“June is bursting out all over,” as the song goes, and the countryside is fresh and flourishing after welcome rainfall. Wild dog roses swiftly follow May blossom, and the fragrance of lilac and lavender perfume the air. Now is the time to get out and about and explore more hidden delights during long summer days.
Visit churches or chapels with their exquisite floral displays. St Mary’s Parish Church proved a real highlight to recent events, depicting the colourful portrayal of religious days and festivals with sensitivity and imagination.
Today, we naturally think of churches and chapels to be constructed of stone or brick, taking years to build, and being very expensive to maintain. It came as quite a surprise whilst calling at Gristhorpe, about two miles inland from Filey, to discover a different scene.
Close beside the Bull Inn, you’ll find St Thomas’ Church, made of corrugated iron. When we first viewed it many years ago, I imagined it may be a temporary structure, but time has proved otherwise. Apparently such tabernacles are found in towns and cities, and on moors and mountains all over the world. Some have been standing since Victorian times. Why not? Given a coat of paint and tender loving care, for a minimal cost they may at any time be converted into a community centre; hall for film shows; store room or WI centre.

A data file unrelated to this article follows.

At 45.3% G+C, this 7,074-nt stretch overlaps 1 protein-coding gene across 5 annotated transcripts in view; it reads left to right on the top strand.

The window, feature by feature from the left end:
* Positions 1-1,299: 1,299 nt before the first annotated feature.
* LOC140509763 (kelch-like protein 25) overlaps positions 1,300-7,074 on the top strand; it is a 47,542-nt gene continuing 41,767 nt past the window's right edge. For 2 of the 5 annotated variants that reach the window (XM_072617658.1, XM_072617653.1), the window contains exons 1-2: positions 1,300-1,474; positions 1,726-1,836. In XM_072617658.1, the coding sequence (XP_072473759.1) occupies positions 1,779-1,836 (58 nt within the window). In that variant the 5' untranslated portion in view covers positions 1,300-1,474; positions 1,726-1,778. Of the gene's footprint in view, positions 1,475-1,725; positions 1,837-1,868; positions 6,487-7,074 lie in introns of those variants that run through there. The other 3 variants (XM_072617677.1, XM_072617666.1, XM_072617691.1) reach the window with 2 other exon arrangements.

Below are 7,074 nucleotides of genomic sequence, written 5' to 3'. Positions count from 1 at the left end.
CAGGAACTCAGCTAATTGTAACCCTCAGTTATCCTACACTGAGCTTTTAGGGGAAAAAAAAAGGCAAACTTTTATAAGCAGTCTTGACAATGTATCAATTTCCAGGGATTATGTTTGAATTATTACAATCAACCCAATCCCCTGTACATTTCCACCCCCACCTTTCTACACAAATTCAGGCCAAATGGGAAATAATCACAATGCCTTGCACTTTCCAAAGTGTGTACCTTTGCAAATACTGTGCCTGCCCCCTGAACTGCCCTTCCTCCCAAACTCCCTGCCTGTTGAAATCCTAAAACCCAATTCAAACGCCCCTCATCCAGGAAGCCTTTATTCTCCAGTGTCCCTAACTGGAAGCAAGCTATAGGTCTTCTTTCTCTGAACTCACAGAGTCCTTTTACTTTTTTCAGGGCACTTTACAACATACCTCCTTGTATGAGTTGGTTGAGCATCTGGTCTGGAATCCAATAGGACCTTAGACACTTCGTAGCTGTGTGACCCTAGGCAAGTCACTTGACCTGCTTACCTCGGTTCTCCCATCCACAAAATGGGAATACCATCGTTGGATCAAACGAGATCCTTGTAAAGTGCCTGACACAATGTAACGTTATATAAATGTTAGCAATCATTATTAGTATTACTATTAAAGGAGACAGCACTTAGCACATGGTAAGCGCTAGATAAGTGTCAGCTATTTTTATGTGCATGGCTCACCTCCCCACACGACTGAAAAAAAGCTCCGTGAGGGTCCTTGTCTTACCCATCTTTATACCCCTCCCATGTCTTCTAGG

It all began in the 1830s when corrugated iron was developed. Later, to prevent rusting and deterioration, the panels were galvanised by coating them with zinc. How much did this cost in those days, for a small church requiring only a little plot of land? Somewhere in the region of only £100!
The tabernacle sections were manufactured at businesses elsewhere, with a variety of designs and sizes on offer in the catalogues.
Having chosen a design, the sections were bolted together on the selected site. Corrugated iron panels formed the exterior. The interior was boarded with tongue and groove pine boarding. Felt was placed between the two layers for insulation. The tabernacle was painted inside and out with a choice of colours, when all was completed.
What roof would you choose – thatched or tiled? Would your floor be of beaten earth, wooden boards or flagstones? Lighting may have been by candles, oil lamps or gaslight. A stove with a pipe chimney could be used to burn wood or coal.
In these days of technology, are we happier and healthier, or more stressed out by the pace of life?
Well, on the rich, moist banks of woodlands, the white, star-like flowers of ramsons emit their powerful aroma of garlic. This plant has been used to relieve hyper-tension in the past.
Now, as foxgloves begin to bloom, we recall its potent drug digitalis. It steadied the heartbeat and gave life to people with heart disease.